March 2011 Archives

March 17, 2011

Is it legal for a nonprofit organization to use unpaid interns?

iStock_000000723468XSmall.jpgAs our last post explained, for-profit businesses are very limited in their ability to use unpaid interns legally. Unless the internship program meets six different criteria to qualify the intern as a trainee, the intern is an employee subject to the Fair Labor Standards Act (or FLSA), and the business must comply with the requirements to pay minimum wage and overtime compensation. Nonprofit organizations may also have trainees, and the analysis that applies to businesses also applies to nonprofits.

For nonprofits, however, there is a third possibility. The intern may qualify as a volunteer, in which case the intern is not an employee under FLSA and not subject to the minimum wage and overtime compensation requirements. The footnote to Fact Sheet #71 issued last year by the Department of Labor explained that the Department's Wage and Hour Division recognizes an exception to FSLA for individuals who volunteer their time to nonprofit organizations for religious, charitable, civic, or humanitarian purposes, provided they do so freely and without expecting any compensation. In those situations, unpaid internships are generally allowable.

There are some limits, however. Perhaps most importantly, individuals who work in a commercial operation (such as a clothing store or a farm) operated by a nonprofit organization are likely to be deemed employees and therefore subject to the FLSA. That's essentially what happened in the 1985 U.S. Supreme Court decision, Tony and Susan Alamo Foundation vs. Secretary of Labor. Although that case had the additional factor that the individuals who worked for the nonprofit also received benefits such as clothing and room and board, in my opinion it is likely the Court would have reached the same decision even if the individuals had received nothing.

In addition, the Wage and Hour Division has hinted that relevant factors might also include whether the intern works full-time and whether the intern displaces any employees. For example, in a 2006 opinion letter, in describing the exemption for volunteers, the Division stated,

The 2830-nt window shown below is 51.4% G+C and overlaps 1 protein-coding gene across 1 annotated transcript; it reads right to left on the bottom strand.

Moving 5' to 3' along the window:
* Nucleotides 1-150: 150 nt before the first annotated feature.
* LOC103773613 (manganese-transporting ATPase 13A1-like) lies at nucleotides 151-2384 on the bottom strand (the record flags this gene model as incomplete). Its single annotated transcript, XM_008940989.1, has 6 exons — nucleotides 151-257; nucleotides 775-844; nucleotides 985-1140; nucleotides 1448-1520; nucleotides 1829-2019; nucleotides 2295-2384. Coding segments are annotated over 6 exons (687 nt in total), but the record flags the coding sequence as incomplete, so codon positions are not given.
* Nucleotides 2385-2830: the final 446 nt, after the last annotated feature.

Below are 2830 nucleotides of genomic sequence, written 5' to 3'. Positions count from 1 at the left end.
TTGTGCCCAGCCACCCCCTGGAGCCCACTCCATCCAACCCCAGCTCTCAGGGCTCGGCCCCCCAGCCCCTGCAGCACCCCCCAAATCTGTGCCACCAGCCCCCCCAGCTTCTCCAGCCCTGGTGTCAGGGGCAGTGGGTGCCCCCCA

"Typically, such volunteers serve on a part-time basis and do not displace paid workers or perform work that would otherwise be performed by employees."
However, I'm not aware of any guidance to indicate that the Department of Labor will take the position that working full time, in and of itself, precludes an individual from being considered a volunteer.


Although the volunteer must work without any expectation of being paid, it is nonetheless permissible for the nonprofit to pay the expenses of the volunteer, to provide some reasonable benefits, and even to pay a nominal fee. In order for the fee to be "nominal," the amount may not depend on the volunteer's productivity or the number of hours worked. In addition, the fee or stipend should not exceed 20% of the amount it would cost the nonprofit organization to pay an employee to perform the same tasks. For more explanation, you might want to read Opinion Letter FLSA2005-51.

A final note of caution: As I mentioned in the entry dealing with business interns, determining whether an intern is either a trainee or a volunteer, and therefore not an employee, is relevant only for the Fair Labor Standards Act. There are many other legal requirements, including state law requirements, that apply to "employees," and each of those requirements has its own definition which may be different from the FLSA definition.

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March 15, 2011

Is it legal for a business to use unpaid interns?

iStock_000005128841XSmall.jpgWith summer vacation approaching, and with the job market being what it is, small business owners may be approached by college or high school students offering to work as undpaid interns. At first, that may seem like a great idea -- the business gets free help for the summer, maybe to fill in for vacationing employees, and the student gains experience and a chance to build a resume. Sounds like a win-win situation, right?

Well, maybe not. In fact, the situation could place the business on the receiving end of a lawsuit or government enforcement action. The problem is that most interns at for-profit businesses qualify as employees under the Fair Labor Standards Act, or FSLA, and must be paid at least minimum wage and overtime compensation if they work more than 40 hours in a week). In other words, you can't avoid paying minimum wage by paying nothing.

However, there is a very narrow exception for interns that qualify as "trainees." Last April, the Department of Labor published Fact Sheet #71, listing the criteria for determining whether an intern is a trainee. If an internship has all six of the following characteristics, the intern is not classified as an employee under the FLSA.